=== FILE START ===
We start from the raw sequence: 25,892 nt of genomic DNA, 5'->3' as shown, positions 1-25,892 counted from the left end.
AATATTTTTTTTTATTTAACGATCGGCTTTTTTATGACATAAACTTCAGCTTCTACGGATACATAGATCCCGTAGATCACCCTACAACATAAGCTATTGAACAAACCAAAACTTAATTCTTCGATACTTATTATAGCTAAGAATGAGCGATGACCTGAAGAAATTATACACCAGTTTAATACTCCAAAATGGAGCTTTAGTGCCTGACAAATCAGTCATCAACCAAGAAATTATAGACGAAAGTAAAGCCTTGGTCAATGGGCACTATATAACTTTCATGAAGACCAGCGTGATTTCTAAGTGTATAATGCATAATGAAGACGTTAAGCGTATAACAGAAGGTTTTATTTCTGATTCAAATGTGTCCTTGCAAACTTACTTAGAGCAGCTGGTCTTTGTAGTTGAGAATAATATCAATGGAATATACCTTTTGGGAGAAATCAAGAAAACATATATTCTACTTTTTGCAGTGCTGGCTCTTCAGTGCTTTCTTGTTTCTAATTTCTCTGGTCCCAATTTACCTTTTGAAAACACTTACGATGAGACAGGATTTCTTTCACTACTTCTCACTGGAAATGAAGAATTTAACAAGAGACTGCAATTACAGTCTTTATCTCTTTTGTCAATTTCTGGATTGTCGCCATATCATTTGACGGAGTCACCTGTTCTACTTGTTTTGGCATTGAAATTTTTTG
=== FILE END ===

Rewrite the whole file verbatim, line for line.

We start from the raw sequence: 25,892 nt of genomic DNA, 5'->3' as shown, positions 1-25,892 counted from the left end.
AATATTTTTTTTTATTTAACGATCGGCTTTTTTATGACATAAACTTCAGCTTCTACGGATACATAGATCCCGTAGATCACCCTACAACATAAGCTATTGAACAAACCAAAACTTAATTCTTCGATACTTATTATAGCTAAGAATGAGCGATGACCTGAAGAAATTATACACCAGTTTAATACTCCAAAATGGAGCTTTAGTGCCTGACAAATCAGTCATCAACCAAGAAATTATAGACGAAAGTAAAGCCTTGGTCAATGGGCACTATATAACTTTCATGAAGACCAGCGTGATTTCTAAGTGTATAATGCATAATGAAGACGTTAAGCGTATAACAGAAGGTTTTATTTCTGATTCAAATGTGTCCTTGCAAACTTACTTAGAGCAGCTGGTCTTTGTAGTTGAGAATAATATCAATGGAATATACCTTTTGGGAGAAATCAAGAAAACATATATTCTACTTTTTGCAGTGCTGGCTCTTCAGTGCTTTCTTGTTTCTAATTTCTCTGGTCCCAATTTACCTTTTGAAAACACTTACGATGAGACAGGATTTCTTTCACTACTTCTCACTGGAAATGAAGAATTTAACAAGAGACTGCAATTACAGTCTTTATCTCTTTTGTCAATTTCTGGATTGTCGCCATATCATTTGACGGAGTCACCTGTTCTACTTGTTTTGGCATTGAAATTTTTTG